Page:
Have you seen the Government’s latest air pollution-cutting plan, the draft Air Quality Plan for Tackling Nitrogen Dioxide?

If you have, you probably felt a sense of anguish upon reading these words: “The UK Government… has concluded that adjusting speed limits could be practicable.”

As has been commonly reported, this, if it goes ahead, would most likely mean a drop to a 60mph limit on some motorways.

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The intention of this would be to reduce nitrogen dioxide (NO2) pollution, which, along with nitrogen oxide (NO), makes up the wider banner of NOx (nitrogen oxides).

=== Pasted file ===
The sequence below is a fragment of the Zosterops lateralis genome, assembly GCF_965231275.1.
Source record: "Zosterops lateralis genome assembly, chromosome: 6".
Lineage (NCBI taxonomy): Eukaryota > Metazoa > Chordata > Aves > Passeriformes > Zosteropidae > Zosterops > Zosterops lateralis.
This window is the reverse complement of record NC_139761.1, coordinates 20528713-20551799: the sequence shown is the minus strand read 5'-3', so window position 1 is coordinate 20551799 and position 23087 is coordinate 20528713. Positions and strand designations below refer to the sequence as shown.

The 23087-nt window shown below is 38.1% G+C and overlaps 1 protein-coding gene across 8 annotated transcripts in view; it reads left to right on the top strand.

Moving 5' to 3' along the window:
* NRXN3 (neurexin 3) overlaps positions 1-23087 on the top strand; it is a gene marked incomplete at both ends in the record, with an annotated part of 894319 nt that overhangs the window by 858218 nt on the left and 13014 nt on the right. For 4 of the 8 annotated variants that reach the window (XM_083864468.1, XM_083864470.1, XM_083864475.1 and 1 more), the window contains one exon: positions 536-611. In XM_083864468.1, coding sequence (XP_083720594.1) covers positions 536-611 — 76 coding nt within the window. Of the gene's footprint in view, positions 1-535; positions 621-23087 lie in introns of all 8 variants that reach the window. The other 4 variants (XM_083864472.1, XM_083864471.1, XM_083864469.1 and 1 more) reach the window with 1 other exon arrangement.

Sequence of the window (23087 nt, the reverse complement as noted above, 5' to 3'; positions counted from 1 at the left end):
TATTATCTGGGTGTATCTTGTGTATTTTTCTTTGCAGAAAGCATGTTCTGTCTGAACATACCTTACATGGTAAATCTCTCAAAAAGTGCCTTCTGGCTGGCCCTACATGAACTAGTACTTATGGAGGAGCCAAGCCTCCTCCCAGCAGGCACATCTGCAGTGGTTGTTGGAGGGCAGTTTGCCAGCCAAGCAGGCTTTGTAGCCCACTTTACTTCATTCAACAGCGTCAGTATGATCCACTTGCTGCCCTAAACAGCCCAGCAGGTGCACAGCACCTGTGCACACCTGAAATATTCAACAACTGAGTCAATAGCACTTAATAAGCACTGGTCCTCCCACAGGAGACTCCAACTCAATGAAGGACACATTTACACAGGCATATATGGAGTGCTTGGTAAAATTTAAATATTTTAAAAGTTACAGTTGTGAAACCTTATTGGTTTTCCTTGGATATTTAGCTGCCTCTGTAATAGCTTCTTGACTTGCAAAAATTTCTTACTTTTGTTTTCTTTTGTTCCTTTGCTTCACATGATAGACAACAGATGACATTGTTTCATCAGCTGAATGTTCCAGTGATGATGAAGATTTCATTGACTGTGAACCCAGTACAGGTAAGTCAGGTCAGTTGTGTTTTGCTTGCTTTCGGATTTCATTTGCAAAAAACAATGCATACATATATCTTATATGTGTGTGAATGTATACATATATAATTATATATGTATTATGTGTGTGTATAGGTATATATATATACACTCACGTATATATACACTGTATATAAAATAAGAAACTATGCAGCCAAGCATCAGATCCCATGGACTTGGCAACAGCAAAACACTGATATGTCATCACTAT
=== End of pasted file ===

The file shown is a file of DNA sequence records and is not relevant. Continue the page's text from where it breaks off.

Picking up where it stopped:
NOx can have adverse effects on health, particularly among people with respiratory illnesses such as asthma. The Royal College of Physicians says air pollution is responsible for around 40,000 premature deaths every year.

NOx also contributes to smog formation and acid rain, damages vegetation and contributes to ground-level ozone. The UK is falling increasingly behind its targets, with 37 out of 43 regions currently in breach of limits.

In the Government’s report, it says there is “considerable uncertainty, however, on the real-world impact of speed limits on NO2 concentrations” and that “there is a need to collect data from further monitoring in real-world conditions - for example, at sites where variable speed limits are used already for traffic management purposes, to understand better the likely impact that different speed limits might have on air quality in differing circumstances”.